Ronald Miskoff, then faculty adviser, is not a fan of administrative intervention. He thinks students should be given the space to figure out where the line between funny and cruel is, even if that means allowing them to make bad calls. “Otherwise you have censorship,” he said, “and what’s the next stop on that bus?”

Staff members at The Brown Noser, founded in 2006 at Brown University, set their own limits. “We don’t write anything that feels classist or racist,” said Louisa Kellogg, an editor. Also on the no-go list: gross stuff, juvenile humor, and headlines that resemble ones in The Onion. At The Colonel, the University of Kentucky’s satire broadsheet, public officials are fair game, private citizens not so much. “Usually what we tell staff members is: If you Google them and their name comes up all over the place, they’re game,” said Nicole Schladt, an editor.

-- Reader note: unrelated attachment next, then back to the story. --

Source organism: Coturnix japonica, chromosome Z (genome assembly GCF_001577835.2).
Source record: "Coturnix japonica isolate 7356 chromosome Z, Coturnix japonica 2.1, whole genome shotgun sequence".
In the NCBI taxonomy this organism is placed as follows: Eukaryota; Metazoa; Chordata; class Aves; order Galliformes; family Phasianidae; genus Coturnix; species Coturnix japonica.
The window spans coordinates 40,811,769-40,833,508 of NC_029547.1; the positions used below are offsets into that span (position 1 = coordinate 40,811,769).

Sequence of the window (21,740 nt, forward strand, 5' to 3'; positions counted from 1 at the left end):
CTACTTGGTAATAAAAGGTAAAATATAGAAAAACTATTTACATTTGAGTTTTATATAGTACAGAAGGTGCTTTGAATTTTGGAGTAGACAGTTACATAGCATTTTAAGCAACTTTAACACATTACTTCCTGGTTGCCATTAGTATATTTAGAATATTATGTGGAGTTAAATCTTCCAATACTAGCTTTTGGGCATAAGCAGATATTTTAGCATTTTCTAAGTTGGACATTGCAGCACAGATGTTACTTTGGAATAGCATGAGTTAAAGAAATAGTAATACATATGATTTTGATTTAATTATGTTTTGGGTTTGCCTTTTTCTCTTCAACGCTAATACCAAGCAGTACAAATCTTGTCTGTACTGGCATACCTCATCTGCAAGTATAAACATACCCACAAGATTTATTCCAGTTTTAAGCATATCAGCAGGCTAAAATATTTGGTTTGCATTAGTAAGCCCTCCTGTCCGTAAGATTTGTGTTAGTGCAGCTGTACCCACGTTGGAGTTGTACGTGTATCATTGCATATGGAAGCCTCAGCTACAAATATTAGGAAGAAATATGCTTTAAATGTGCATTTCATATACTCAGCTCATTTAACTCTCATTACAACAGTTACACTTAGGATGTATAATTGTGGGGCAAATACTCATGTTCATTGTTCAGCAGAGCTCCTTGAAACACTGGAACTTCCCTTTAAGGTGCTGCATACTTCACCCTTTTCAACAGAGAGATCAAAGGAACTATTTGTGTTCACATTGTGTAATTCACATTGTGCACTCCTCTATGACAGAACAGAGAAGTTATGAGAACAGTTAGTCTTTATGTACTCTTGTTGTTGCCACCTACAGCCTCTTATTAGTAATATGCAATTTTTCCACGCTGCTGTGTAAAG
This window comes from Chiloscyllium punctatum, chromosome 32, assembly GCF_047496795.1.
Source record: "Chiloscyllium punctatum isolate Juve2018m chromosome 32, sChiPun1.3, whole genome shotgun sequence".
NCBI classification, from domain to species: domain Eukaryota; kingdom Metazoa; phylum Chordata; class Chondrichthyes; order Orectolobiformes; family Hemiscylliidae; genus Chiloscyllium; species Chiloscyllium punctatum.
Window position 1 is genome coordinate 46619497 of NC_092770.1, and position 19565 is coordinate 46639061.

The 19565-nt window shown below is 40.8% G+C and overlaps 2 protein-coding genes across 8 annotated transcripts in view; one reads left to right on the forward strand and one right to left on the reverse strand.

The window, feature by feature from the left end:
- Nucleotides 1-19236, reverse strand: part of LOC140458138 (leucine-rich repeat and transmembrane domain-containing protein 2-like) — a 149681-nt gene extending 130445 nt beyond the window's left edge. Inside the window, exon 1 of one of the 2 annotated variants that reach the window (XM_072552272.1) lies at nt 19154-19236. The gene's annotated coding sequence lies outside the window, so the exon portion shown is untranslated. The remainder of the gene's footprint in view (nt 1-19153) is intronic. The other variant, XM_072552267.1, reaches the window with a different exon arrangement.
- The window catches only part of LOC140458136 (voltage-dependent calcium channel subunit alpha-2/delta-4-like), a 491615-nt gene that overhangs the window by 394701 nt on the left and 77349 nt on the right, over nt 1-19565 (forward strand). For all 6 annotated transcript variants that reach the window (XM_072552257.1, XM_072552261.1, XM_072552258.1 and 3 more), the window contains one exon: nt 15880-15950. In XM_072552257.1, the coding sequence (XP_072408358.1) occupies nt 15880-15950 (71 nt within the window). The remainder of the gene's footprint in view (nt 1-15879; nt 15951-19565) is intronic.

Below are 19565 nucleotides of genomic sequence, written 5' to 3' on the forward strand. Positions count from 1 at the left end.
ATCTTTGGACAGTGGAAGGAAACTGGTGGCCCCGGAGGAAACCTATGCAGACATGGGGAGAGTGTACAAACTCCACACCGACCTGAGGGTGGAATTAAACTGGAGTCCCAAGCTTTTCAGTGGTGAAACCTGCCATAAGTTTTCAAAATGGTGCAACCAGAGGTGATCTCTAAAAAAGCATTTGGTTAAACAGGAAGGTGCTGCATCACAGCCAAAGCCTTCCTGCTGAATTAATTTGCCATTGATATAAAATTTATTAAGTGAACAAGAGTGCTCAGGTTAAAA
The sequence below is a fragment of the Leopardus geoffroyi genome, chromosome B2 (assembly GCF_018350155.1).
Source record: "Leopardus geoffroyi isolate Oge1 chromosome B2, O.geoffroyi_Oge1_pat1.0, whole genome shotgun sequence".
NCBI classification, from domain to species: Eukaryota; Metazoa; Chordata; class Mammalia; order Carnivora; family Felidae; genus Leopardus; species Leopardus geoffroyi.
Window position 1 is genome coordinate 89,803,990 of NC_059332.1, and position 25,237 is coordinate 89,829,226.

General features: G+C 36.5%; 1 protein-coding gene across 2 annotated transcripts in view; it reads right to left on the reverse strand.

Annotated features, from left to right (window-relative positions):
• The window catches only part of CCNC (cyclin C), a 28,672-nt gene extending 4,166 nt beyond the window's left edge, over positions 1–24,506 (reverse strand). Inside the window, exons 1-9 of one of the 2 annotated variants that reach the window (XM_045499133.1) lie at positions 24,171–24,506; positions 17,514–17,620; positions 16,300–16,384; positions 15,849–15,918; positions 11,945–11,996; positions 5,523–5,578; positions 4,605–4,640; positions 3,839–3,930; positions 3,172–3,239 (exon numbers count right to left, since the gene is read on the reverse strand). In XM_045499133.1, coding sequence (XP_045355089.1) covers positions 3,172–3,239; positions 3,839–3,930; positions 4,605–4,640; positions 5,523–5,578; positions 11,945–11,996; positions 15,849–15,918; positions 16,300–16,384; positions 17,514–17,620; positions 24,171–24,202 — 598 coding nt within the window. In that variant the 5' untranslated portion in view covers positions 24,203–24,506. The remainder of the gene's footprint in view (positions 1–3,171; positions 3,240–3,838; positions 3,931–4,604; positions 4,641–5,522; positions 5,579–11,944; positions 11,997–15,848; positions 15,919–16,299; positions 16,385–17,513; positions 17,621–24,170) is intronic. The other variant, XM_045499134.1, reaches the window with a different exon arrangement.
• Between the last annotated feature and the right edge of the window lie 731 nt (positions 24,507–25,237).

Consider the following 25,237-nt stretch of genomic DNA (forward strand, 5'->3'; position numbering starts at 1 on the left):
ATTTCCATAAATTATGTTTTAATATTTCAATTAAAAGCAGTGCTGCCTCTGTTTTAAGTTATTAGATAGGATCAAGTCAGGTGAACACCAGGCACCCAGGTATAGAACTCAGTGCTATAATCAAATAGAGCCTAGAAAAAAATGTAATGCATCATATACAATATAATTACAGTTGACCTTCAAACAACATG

But what of publications that don’t monitor themselves? Dr. Choi believes that’s when universities ought to step in. Administrators have a responsibility, he said, to “uphold not just legal behavior but ethical behavior as well, and some common sense about what is and isn’t funny.” He added: “When administrators don’t take a stand, it is almost as if they are supporting what these people are saying.”

Mr. Freeman interprets the university’s silence differently. “If we were able to ban any speech we didn’t like, we’d have very little debate,” he said. “For me, this is a teachable moment about the consequences and burdens of living in a democracy.”

Kyle Spencer’s last article for Education Life was about the Muslim fraternity Alpha Lambda Mu.

A version of this article appears in print on April 13, 2014, on page ED12 of Education Life with the headline: Free to Be Mean.